We are living through a very British revolution. In the messy transition from one era to the next, the old familiar policies and strategies do not work any longer. David Cameron and George Osborne are struggling to stay afloat not because they are suddenly useless, but because they are trapped by the past. In spite of their flimsy claims to be forward-looking modernisers they are, in reality, two young politicians with no previous experience of power, caught in a situation that calls for titanic insights and fresh thinking.
Instead Osborne's economic policies are framed on outdated assumptions formed largely in the 1980s that do not apply in these unrecognisably different times. Cameron's overt and unsubtle wooing of Rupert Murdoch came at a point when News International was already in crisis. Cameron did not seem to notice. Not fully formed as a politician he also looked to the past for guidance. He did what Margaret Thatcher, Tony Blair and Gordon Brown did and paid homage at Murdoch's altar. A government's relationship with Murdoch is determined at the very top and not by some fleeting adviser of the Culture Secretary. This is Cameron's crisis rather than Jeremy Hunt's.
A lot of yesterday's session with Murdoch at the Leveson Inquiry focused on the Thatcher era and rightly so. The lady sowed the seeds that once bloomed and now threaten to destroy her bewildered successors both in relation to the economy and Murdoch. Osborne's economic policies were formed partly after conversations with the Tory Chancellors in the 1980s. But those big figures, Geoffrey Howe and Nigel Lawson, far more experienced when they became Chancellor than Osborne was, made their moves in a different economic context.
In the 1980s the rest of Europe and the US were booming. Osborne was virtually alone in the western world in opposing a fiscal stimulus after the global financial crisis in 2008. In power he took demand out of the economy when there was no demand from any other source. Ed Balls warned of the consequences in the summer of 2010 and was widely derided. Even some of his weak-kneed colleagues took fright at Balls' analysis, fearing that the seemingly self-confident Osborne would be proved right. Bravely Balls stood firm. He is an economist who understands that policy in the post-2008 crash must go well beyond banal simplicities about the impossibility of borrowing your way out of a debt crisis.
Osborne looked to the comforting simplicities of the past for guidance because he is not equipped to come to terms with the tumultuous present.
The same dynamic applies to Cameron and Osborne's pursuit of Murdoch. On this they deserve a lot more understanding than in relation to their dogmatic approach to the economy. When a single media mogul is so powerful, at the very least it makes a big difference to have him on side. But if there were an election tomorrow, I suspect Cameron would be rather alarmed to get the endorsement of The Sun, further proof that we're moving from one era to another.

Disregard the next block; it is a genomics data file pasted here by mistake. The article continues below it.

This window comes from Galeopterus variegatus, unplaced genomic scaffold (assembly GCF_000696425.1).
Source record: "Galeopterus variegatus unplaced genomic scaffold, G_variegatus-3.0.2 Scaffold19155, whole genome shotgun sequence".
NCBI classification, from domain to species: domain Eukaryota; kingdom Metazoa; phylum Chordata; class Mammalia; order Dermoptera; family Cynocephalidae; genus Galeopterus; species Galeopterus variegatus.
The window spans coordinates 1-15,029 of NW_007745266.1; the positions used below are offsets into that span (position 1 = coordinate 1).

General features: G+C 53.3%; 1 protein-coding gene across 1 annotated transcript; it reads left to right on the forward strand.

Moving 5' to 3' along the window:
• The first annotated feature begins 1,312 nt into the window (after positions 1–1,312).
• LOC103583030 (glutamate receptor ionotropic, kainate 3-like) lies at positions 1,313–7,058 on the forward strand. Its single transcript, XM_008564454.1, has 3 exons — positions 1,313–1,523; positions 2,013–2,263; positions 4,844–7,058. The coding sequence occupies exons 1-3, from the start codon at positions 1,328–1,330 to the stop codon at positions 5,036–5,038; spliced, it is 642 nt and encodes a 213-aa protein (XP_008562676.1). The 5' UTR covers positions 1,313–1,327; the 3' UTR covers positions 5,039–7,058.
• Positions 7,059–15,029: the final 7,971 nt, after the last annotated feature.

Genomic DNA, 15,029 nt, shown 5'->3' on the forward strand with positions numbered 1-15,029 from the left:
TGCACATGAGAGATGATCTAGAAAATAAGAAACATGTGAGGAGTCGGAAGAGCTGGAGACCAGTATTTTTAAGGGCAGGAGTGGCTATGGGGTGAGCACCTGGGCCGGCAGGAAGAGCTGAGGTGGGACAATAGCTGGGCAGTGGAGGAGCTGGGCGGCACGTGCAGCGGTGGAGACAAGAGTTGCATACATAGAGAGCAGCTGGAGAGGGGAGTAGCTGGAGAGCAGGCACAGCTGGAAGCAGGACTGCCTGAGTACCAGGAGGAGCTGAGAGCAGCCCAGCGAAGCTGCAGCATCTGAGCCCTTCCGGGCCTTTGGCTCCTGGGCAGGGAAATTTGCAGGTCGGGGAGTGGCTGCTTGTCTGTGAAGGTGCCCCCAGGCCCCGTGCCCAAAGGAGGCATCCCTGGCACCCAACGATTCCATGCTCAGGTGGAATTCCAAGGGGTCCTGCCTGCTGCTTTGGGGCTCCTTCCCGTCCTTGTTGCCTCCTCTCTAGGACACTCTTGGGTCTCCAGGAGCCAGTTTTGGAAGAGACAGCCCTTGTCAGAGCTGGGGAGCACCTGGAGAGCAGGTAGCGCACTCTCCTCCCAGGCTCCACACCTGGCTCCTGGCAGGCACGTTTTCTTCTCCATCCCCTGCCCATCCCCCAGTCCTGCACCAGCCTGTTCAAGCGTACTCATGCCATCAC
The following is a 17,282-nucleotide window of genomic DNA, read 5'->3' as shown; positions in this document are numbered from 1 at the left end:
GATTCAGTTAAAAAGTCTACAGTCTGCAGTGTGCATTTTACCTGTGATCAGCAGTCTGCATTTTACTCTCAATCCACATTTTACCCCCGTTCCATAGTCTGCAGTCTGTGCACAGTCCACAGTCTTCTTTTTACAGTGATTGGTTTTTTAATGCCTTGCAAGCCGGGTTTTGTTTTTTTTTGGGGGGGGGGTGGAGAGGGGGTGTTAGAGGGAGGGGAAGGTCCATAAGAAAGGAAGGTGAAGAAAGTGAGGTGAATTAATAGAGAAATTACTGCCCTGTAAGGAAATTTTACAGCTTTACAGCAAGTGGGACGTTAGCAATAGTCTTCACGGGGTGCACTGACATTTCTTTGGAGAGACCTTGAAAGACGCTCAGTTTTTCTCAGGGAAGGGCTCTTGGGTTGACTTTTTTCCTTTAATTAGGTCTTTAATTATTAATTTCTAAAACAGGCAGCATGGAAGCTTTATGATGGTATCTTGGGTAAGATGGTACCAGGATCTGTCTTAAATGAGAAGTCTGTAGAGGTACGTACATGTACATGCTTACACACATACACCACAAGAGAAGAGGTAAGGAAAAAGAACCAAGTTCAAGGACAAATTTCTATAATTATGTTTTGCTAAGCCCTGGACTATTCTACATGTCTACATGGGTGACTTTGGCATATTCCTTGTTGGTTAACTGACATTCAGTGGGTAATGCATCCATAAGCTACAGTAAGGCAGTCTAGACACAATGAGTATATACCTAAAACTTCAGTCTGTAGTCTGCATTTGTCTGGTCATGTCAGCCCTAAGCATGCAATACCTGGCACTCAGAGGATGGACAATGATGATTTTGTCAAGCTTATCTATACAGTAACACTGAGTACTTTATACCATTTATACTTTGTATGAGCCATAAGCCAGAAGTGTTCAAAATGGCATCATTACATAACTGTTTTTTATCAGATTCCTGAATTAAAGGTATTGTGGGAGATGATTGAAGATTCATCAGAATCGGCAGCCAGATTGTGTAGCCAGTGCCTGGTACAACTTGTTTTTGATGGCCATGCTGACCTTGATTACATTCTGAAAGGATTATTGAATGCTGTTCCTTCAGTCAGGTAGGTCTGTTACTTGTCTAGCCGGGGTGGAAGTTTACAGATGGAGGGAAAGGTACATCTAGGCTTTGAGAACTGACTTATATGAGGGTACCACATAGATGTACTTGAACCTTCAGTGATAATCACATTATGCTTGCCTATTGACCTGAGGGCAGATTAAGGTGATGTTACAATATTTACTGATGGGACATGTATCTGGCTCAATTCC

On one level Cameron is unlucky. He happened to be leader when the music stopped, although there were signs in the last years of Blair and during Brown's stormy reign that the tunes were less melodic than they were from the early 1980s to 2001.
Nevertheless I can understand why Cameron sought the backing of Murdoch's powerful papers. His one mistake was to become so overtly close when the BSkyB bid was under consideration. This is when his inexperience and his failure to recognise that the Murdoch empire was on the verge of crisis combined in ways that are still potentially combustible.
The Culture Secretary, Jeremy Hunt, is a cautious minister, one who carries out instructions rather than instigates wild, risky missions of his own. Hunt's former special adviser, Adam Smith, was a cautious adviser. This is dangerous for Cameron as well as Hunt. Last July Cameron answered questions in the Commons for more than two hours on his relations with Murdoch's empire. He answered them all with admirable candour except for those relating to the BSkyB bid. The extraordinary emails and texts published on Monday make sense only if Hunt sought to offer as much co-operation with Murdoch's entourage as was possible in advance of giving the bid the go-ahead, while keeping formal distance, a clever contortion rather than an act of integrity.
Normally I am wary of calling for cabinet ministers to resign. I supported Theresa May and Ken Clarke during recent media frenzies, but the emails and texts between Hunt's office and News International's well -respected Public Affairs figure are damning. I can only assume that Cameron declares effusive support because he knows better than anyone that the Culture Secretary was delivering precisely what he had asked for, a grateful Murdoch empire.
Now no one is grateful and gratitude is not sought. Politicians and journalists still talk. Owners of newspapers and politicians still talk. But the swagger of the imperious owner and the politicians' supine kneeling at the altar is over.
It is tempting to repeat the cliché that the Murdoch affair is a "Westminster bubble" story and that the economy matters much more. In truth, they are connected and are equally dangerous for the two leading figures of the Coalition.
The Leveson Inquiry and the police investigation continue and will make waves every now and again right up until the next election. Cameron can just about brush aside allegations that he got too close to Murdoch on the basis that his Prime Ministerial predecessors did the same, although it becomes much harder for him to claim he is a different type of leader who has learnt from the past. But it is the BSkyB deal that makes the association more toxic and there are too many emails and investigations to assume that no more will emerge.
A government has never been as fragile since John Major staggered from crisis to crisis in the mid- 1990s.